Middleburg, Florida

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Middleburg, Florida
Top, left to right: Black Creek, Middleburg United Methodist Church, Middleburg High School, Jennings State Forest
Location in Clay County and the state of Florida
Location in Clay County and the state of Florida
Coordinates: 30°3′3″N 81°54′7″W / 30.05083°N 81.90194°W / 30.05083; -81.90194Coordinates: 30°3′3″N 81°54′7″W / 30.05083°N 81.90194°W / 30.05083; -81.90194
Country United States
State Florida
County Clay
Area
 • Total19.62 sq mi (50.81 km2)
 • Land19.62 sq mi (50.81 km2)
 • Water0.00 sq mi (0.00 km2)
Elevation
33 ft (10 m)
Population
 (2020)
 • Total12,881
 • Density656.66/sq mi (253.53/km2)
Time zoneUTC−5 (Eastern (EST))
 • Summer (DST)UTC−4 (EDT)
ZIP Codes
32050, 32068
Area code(s)904
FIPS code12-45350[2]
GNIS feature ID0286819[3]

Middleburg is an unincorporated area and census-designated place (CDP) within Clay County in the U.S. state of Florida, located 26 miles (42 km) southwest of downtown Jacksonville and 16 miles (26 km) northwest of Green Cove Springs, the county seat of Clay County. As of the 2020 census,the population of Middleburg was 12,881.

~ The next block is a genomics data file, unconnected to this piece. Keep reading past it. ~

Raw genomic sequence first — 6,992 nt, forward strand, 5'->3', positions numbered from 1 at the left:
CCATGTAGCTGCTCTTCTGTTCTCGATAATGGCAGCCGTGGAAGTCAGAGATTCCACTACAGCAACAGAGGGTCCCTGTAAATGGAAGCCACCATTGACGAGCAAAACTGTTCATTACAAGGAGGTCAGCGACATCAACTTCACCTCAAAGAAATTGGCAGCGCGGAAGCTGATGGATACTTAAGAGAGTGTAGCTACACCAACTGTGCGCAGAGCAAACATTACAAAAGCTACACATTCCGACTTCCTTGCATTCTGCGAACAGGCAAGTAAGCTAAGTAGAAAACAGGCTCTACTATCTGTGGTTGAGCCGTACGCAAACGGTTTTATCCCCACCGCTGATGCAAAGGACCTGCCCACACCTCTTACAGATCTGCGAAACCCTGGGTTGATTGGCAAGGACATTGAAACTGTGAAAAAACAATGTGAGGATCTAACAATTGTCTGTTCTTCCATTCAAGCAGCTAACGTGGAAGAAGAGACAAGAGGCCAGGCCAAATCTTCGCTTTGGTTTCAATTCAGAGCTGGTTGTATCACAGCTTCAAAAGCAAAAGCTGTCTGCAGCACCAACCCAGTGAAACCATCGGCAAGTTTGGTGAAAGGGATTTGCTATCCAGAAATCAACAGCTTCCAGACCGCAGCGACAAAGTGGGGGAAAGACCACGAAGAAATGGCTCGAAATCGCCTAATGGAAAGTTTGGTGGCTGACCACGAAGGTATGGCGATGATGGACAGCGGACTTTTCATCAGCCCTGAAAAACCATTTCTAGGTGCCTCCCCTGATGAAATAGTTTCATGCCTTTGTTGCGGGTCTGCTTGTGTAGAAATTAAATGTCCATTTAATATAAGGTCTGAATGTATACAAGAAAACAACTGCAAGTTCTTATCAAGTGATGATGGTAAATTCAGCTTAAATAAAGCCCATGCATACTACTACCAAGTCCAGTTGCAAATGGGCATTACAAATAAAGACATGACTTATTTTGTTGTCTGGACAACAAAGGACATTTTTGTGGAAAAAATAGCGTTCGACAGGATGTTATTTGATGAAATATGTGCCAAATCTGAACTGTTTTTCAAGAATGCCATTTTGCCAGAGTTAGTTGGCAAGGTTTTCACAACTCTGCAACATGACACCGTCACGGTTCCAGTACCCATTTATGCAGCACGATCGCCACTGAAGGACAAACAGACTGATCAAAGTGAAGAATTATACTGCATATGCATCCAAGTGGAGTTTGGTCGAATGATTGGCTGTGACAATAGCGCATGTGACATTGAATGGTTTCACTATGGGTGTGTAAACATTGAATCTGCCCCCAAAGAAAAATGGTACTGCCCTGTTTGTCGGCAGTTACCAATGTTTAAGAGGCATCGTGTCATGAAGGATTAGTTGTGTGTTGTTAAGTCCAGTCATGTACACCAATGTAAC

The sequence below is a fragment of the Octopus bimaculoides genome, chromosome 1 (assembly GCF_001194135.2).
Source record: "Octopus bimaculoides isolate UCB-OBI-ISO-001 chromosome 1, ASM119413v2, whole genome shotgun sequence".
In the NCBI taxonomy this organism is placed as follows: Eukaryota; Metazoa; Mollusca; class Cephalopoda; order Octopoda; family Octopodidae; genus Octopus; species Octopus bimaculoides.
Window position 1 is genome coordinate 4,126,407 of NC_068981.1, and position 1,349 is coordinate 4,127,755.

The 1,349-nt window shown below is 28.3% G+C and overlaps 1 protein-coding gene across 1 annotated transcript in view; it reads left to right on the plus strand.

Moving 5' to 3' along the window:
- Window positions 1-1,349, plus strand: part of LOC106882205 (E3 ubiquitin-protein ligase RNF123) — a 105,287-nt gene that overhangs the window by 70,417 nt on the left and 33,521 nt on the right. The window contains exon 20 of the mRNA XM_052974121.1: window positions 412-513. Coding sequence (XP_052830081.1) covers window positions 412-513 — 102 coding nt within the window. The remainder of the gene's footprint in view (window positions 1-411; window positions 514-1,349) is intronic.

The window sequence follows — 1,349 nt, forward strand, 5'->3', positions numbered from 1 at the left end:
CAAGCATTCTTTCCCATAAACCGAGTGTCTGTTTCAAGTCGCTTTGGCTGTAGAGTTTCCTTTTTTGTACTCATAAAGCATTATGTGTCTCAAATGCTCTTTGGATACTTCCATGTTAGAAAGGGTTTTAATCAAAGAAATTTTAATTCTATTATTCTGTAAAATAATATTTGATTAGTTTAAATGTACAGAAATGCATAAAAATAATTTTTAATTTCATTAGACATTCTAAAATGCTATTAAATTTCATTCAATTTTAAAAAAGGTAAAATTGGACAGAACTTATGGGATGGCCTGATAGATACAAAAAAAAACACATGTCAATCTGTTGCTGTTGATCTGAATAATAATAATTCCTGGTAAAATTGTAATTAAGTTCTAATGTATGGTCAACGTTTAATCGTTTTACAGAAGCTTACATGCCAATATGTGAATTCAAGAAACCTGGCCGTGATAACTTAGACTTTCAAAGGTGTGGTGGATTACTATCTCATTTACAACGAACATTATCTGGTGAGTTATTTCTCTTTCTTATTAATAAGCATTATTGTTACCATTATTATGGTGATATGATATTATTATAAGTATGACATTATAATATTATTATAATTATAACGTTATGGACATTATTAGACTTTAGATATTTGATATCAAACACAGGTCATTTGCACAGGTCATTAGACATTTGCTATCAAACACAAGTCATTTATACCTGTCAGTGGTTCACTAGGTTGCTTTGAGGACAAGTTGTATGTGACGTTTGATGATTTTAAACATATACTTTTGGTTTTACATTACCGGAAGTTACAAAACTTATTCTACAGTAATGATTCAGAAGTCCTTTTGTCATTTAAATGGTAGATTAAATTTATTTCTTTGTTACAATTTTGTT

It is home to Middleburg High School and to the Middleburg Historic District.

Geography[edit]

Middleburg is located northwest of the center of Clay County at 30°3′3″N 81°54′7″W / 30.05083°N 81.90194°W / 30.05083; -81.90194 (30.050783, -81.902013).[4] Florida State Road Blanding Boulevard leads northeast 13 miles (21 km) to the Orange Park area and southwest 23 miles (37 km) to Keystone Heights.

According to the United States Census Bureau, the Middleburg CDP has a total area of 19.6 square miles (50.7 km2), all land.[5]

Demographics[edit]

Historical population